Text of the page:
1. Health
Send to a Friend via Email
Elizabeth Scott, M.S.

Happy Sleep Awareness Week

By March 4, 2012

Follow me on:

This Year, National Sleep Awareness Week is March 4th-10th.

Do you get enough sleep? And how much sleep is 'enough'?

I'm writing this after midnight. Being a night owl, this is not unusual for me. I get quite a bit of my writing done in the wee hours. But I'm careful to get a full 7-8 hours per night, or catch up with power naps if I don't. This is because I know what happens to me if I don't get enough sleep: I get moody, my creativity diminishes (as does my patience!) and sometimes I get headaches. Too many days in a row with not-enough sleep and I get stressed over things that would normally roll off my back. So I've learned to safeguard my sleep.

Some people don't have such obvious effects from lack of sleep, or they may not be aware of the effects, or may even be aware of them without making the connection with sleep. That's why we have National Sleep Awareness Week, to remind us that sleep matters, help us tune into the effects of sleep deprivation or sleep deficit in ourselves and others, and make important changes to help ourselves and our families get enough sleep to function at our best.

Because stress and sleep are linked, there are some important things that you can do with stress management to enable yourself to get more quality sleep. These thing involve paring down your schedule (so you wont' be too busy for sleep), managing stress and anxiety (so you won't be too 'keyed-up' to fall or stay asleep), and avoiding sleep saboteurs (coffee, anyone?). The following resources can help you to better understand the importance of sleep and how it affects you. They can also help you to get better quality sleep when stressed. So rest easy and learn how to get the most out of your nights, in order to make your days more productive and fulfilling.

Sleep Resources from Elizabeth Scott:

Do you get enough sleep? And what happens to you if you don't? Share your thoughts on sleep in the comments section, or start a thread in the Stress Management Forum.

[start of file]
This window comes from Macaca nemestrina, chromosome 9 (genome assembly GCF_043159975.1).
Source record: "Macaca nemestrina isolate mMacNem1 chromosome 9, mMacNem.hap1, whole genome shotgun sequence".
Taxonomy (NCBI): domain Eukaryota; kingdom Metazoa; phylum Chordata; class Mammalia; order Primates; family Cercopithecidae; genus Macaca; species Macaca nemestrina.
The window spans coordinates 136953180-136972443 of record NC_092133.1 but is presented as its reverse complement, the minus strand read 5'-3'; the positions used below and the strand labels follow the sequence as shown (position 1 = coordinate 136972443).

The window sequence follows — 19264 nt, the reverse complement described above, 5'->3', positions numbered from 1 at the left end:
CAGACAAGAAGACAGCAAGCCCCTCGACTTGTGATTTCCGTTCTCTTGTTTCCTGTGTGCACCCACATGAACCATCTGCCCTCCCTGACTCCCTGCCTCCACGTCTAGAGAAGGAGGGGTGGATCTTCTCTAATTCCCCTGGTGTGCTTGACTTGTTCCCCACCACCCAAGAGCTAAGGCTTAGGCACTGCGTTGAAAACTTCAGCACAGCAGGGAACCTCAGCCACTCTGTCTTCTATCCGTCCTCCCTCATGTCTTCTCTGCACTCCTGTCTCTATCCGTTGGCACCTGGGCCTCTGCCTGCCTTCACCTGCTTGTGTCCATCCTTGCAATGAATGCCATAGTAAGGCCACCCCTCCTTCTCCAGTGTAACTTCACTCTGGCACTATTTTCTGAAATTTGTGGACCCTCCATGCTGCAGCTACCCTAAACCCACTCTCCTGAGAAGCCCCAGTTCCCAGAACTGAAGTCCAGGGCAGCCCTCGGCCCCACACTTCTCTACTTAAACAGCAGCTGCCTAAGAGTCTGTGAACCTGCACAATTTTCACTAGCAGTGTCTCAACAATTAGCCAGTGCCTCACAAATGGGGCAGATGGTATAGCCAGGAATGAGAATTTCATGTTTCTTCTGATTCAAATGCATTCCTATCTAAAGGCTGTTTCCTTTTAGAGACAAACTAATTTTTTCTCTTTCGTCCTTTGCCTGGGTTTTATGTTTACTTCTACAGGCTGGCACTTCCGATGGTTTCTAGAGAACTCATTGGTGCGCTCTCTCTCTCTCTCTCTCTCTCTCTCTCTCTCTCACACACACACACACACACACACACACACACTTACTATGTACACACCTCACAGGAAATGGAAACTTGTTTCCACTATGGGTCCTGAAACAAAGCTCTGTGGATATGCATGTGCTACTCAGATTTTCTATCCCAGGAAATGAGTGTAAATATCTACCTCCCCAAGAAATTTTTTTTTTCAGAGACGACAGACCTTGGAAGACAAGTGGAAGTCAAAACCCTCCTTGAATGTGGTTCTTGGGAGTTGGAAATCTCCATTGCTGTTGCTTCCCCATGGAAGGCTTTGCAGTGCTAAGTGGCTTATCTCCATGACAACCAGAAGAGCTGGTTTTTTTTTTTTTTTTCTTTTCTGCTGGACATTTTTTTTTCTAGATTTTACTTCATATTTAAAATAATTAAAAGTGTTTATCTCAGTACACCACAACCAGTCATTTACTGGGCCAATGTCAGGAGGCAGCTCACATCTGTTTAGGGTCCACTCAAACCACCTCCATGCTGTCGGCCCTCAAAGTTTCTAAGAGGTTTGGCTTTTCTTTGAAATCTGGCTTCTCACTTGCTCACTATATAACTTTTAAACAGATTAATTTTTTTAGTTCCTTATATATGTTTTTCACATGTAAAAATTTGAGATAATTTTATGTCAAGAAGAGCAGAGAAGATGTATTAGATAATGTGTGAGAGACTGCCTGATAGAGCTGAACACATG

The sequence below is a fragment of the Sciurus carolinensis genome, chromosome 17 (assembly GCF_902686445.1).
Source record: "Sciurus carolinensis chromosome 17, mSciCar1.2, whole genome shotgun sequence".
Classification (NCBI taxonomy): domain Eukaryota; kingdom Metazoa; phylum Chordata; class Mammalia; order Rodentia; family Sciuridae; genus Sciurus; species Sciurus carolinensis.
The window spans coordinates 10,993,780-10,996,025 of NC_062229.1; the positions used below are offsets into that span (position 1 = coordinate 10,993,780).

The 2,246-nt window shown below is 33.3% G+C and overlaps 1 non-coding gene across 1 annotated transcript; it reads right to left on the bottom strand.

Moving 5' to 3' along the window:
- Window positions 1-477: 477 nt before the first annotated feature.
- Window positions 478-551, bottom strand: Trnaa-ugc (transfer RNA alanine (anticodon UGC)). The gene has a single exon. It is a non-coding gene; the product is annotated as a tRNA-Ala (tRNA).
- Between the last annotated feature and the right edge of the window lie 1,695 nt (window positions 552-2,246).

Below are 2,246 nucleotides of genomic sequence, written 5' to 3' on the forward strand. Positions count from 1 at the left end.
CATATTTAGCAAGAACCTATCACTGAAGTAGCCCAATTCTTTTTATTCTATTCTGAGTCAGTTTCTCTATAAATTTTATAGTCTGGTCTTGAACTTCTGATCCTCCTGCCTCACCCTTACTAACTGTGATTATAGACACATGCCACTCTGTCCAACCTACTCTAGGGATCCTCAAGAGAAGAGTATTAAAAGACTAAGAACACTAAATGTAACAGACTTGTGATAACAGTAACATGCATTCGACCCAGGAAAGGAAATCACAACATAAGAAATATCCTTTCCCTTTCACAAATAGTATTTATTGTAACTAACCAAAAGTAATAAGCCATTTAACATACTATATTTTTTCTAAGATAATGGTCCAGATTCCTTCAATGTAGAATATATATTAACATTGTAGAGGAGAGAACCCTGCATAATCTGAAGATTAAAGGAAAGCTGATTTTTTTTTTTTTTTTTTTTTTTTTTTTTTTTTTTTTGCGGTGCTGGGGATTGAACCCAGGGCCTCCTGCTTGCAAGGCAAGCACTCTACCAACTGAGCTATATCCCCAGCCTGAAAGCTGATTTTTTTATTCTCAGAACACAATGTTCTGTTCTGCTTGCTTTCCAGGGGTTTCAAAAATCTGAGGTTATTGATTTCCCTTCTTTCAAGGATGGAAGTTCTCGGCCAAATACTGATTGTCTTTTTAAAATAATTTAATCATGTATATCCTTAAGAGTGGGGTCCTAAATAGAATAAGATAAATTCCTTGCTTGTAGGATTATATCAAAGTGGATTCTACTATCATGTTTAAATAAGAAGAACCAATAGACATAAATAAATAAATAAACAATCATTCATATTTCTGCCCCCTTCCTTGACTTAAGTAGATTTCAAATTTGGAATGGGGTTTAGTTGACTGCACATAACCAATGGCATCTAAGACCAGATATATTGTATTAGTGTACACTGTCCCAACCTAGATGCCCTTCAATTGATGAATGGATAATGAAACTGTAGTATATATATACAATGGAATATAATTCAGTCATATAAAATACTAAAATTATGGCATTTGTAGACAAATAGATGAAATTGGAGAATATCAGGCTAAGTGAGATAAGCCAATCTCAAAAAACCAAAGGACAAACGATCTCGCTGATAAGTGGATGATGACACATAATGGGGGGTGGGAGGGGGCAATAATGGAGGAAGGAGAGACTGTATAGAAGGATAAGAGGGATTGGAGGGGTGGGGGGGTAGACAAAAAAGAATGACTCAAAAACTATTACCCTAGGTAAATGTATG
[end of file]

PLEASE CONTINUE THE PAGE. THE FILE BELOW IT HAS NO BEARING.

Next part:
Image from iStockPhoto.com

Like this post? Want to use it to start a discussion with your friends? Pass it on!

Ongoing Stress Reduction Resources - Follow Me on Twitter - Subscribe to the Newsletter

Bio | Newsletter | Facebook | Twitter
Quizzes | Ongoing Resources
Comments
March 6, 2009 at 2:13 pm
(1) Susan says:

Elizabeth, I couldn’t agree more. Lack of sleep is one of the most overlooked stressors. Somehow our culture has fallen into the notion that 6 hours sleep is enough, and for the vast majority of people it is not.

Personally, I get cranky and totally inefficient when I don’t get 8-9 hours…and forget being creative.

There is a company that provides nap rooms for employees (Google maybe?). If more companies thought like that, I’d be willing to guarantee an increase in productivity.

Thanks from one night owl to another.

Susan

March 7, 2009 at 3:39 am
(2) Praveen Sharma says:

The kind of lifestyle people have adopted these days, sleep is one of the casualty. Even children are trying to make do with less sleep.
I, for one, cannot do without my 7 – 8 hours of sleep. Less sleep, for me equals, more irritation and more indecisiveness.

Though, I have seen, that the sleep requirement is different for different individuals.

And, last, but not the least, thanks for telling us the desirable time duration for power naps. This tip is really helpful.

March 12, 2009 at 5:00 am
(3) Prashant says:

Sleep is an amazing thing, whose mystery is hardly unraveled, just yet. But we know we need it – as lack of sleep, or insufficient sleep, or interruption of sleep cycles affects us negatively, come the next day.

One of the important sleep tips is to have a fixed schedule – doesn’t matter even if we are a night owl – and follow that schedule as close to everyday as possible.

I discussed a few important sleep tips on my website as well.

Thanks for your article.

Prashant

Leave a Comment

Line and paragraph breaks are automatic. Some HTML allowed: <a href="" title="">, <b>, <i>, <strike>

©2014 About.com. All rights reserved.

We comply with the HONcode standard
for trustworthy health
information: verify here.